Your last day at work doesn’t have to be the end of your productivity. Here are some of the most fun and engaging activities you (and your friends) can do together, while learning a new skill.
Dog training is a fun activity that will serve the dual-purpose of helping you bond with your pet while teaching him or her basic commands. There are seven dog training skills that all pet parents — and their dogs — should know. These include house training, “come,” “stay,” “leave it,” “sit,” “down,” and “settle.” While each of these are beneficial, perhaps the most helpful is simply the command to sit. The dog experts from Rover state, “Useful in so many situations, ‘sit’ is often the first command dogs learn. In fact, most dogs ‘sit’ on their own, so all you have to do is connect the command to the behavior.”
Ballroom dancing has a number of benefits for older adults, including memory loss prevention, increased flexibility, and creativity. Dancing is also an excellent physical activity and one that encourages social interaction. Check your local community, senior and fitness centers to see if classes are available in your area.
Backyard gardening is a relaxing avocation that you can enjoy alone or with friends or grandchildren. As an added draw, it actually requires very little skill. There are plenty of online resources to help you get started, but many local gardening clubs also offer classes for individuals and groups alike. Whether you want to learn to plant a vegetable garden you can harvest at home or a build a beautiful butterfly habitat, this is definitely a skill worth learning with friends and family. The American Community Gardening Association is an excellent resource if you have a group of people interested in creating a green space that can be enjoyed by the entire community.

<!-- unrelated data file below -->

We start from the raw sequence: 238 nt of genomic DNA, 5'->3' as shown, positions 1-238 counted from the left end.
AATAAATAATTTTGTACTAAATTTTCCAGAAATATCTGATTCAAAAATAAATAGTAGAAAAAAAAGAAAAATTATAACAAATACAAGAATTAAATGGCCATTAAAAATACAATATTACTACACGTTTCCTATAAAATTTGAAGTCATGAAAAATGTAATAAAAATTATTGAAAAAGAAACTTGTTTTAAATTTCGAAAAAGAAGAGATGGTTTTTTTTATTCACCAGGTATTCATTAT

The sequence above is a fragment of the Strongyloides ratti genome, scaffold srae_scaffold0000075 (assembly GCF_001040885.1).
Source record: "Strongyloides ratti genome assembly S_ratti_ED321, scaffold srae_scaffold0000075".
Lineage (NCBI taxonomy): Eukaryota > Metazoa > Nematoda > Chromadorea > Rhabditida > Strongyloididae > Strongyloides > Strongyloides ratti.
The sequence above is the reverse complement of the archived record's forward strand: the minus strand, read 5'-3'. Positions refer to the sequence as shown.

Basket making. Since the dawn of time, people have needed vessels to transport food and other materials. Baskets were one of the earliest forms of such. Today, baskets are often used in home décor or gift giving. Basket weaving workshops are a great way to get together with a group, while keeping your hands busy and your mind active. Check out The Country Seat for a list of basket weaving guilds and conventions.
Hands-on history. If you ever dreamed of transporting yourself into the past, joining a historical reenactment group is your ticket to living history. Across the United States, historical sites need volunteers to reenact significant events and battles and showcase what life was like “back then” to community groups, schools and the general public. Consider visiting a few events at local parks or landmarks before investing in historical clothing or equipment. Not only is this a fun activity, it is something that benefits the community and helps preserve history for the next generation.
Bird-watching is another activity that usually takes place at your local park or nature conservancy. Birdwatching is a relaxing pastime that will help you learn about birds and wildlife and their habitats. It’s a relatively inexpensive hobby that will help keep your mind sharp if you have sharp eyes and can spot the subtle — and not so subtle — differences among avian species.
Many older adults don’t realize they have a wealth of information and activities waiting to be learned in their own hometown. Most local park and recreation centers host classes and workshops throughout the year. The National Parks Service is another valuable resource for nature, history and conservation-based programs — annual passes for seniors are just $20; lifetime passes for people over the age of 62 are $80.
Karen Weeks created Elder Wellness as a resource for older adults who wish to keep their minds, bodies and spirits well.